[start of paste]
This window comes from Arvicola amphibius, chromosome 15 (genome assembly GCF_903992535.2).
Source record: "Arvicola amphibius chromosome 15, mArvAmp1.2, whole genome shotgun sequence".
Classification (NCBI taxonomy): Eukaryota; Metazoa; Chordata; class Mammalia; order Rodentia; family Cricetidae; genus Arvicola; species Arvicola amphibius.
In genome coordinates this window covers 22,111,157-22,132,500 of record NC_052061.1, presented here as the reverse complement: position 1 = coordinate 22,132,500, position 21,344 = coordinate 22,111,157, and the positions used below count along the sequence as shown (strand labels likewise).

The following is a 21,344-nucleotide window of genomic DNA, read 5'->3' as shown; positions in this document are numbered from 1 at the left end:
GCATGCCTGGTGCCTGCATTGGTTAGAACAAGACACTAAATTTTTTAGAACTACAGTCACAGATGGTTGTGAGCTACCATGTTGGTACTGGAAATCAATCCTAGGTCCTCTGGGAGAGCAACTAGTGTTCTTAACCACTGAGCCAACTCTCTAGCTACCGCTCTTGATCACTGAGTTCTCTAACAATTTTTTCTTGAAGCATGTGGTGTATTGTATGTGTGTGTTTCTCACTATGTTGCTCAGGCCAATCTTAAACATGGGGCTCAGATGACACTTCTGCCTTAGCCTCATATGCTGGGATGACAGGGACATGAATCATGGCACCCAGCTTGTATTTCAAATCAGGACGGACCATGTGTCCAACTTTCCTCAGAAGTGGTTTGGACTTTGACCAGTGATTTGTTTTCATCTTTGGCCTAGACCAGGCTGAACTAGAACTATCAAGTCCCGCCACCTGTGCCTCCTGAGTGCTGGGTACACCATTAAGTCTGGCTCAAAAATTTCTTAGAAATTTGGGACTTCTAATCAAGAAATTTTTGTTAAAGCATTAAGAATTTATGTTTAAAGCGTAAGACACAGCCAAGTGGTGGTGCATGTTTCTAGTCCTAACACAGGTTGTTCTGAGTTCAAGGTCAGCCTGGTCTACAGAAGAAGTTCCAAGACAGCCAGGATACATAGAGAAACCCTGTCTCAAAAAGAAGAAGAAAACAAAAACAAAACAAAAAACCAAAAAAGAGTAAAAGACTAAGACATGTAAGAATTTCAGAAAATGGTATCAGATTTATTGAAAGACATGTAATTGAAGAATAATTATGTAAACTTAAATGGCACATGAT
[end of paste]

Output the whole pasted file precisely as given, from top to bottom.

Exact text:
This window comes from Arvicola amphibius, chromosome 15 (genome assembly GCF_903992535.2).
Source record: "Arvicola amphibius chromosome 15, mArvAmp1.2, whole genome shotgun sequence".
Classification (NCBI taxonomy): Eukaryota; Metazoa; Chordata; class Mammalia; order Rodentia; family Cricetidae; genus Arvicola; species Arvicola amphibius.
In genome coordinates this window covers 22,111,157-22,132,500 of record NC_052061.1, presented here as the reverse complement: position 1 = coordinate 22,132,500, position 21,344 = coordinate 22,111,157, and the positions used below count along the sequence as shown (strand labels likewise).

The following is a 21,344-nucleotide window of genomic DNA, read 5'->3' as shown; positions in this document are numbered from 1 at the left end:
GCATGCCTGGTGCCTGCATTGGTTAGAACAAGACACTAAATTTTTTAGAACTACAGTCACAGATGGTTGTGAGCTACCATGTTGGTACTGGAAATCAATCCTAGGTCCTCTGGGAGAGCAACTAGTGTTCTTAACCACTGAGCCAACTCTCTAGCTACCGCTCTTGATCACTGAGTTCTCTAACAATTTTTTCTTGAAGCATGTGGTGTATTGTATGTGTGTGTTTCTCACTATGTTGCTCAGGCCAATCTTAAACATGGGGCTCAGATGACACTTCTGCCTTAGCCTCATATGCTGGGATGACAGGGACATGAATCATGGCACCCAGCTTGTATTTCAAATCAGGACGGACCATGTGTCCAACTTTCCTCAGAAGTGGTTTGGACTTTGACCAGTGATTTGTTTTCATCTTTGGCCTAGACCAGGCTGAACTAGAACTATCAAGTCCCGCCACCTGTGCCTCCTGAGTGCTGGGTACACCATTAAGTCTGGCTCAAAAATTTCTTAGAAATTTGGGACTTCTAATCAAGAAATTTTTGTTAAAGCATTAAGAATTTATGTTTAAAGCGTAAGACACAGCCAAGTGGTGGTGCATGTTTCTAGTCCTAACACAGGTTGTTCTGAGTTCAAGGTCAGCCTGGTCTACAGAAGAAGTTCCAAGACAGCCAGGATACATAGAGAAACCCTGTCTCAAAAAGAAGAAGAAAACAAAAACAAAACAAAAAACCAAAAAAGAGTAAAAGACTAAGACATGTAAGAATTTCAGAAAATGGTATCAGATTTATTGAAAGACATGTAATTGAAGAATAATTATGTAAACTTAAATGGCACATGAT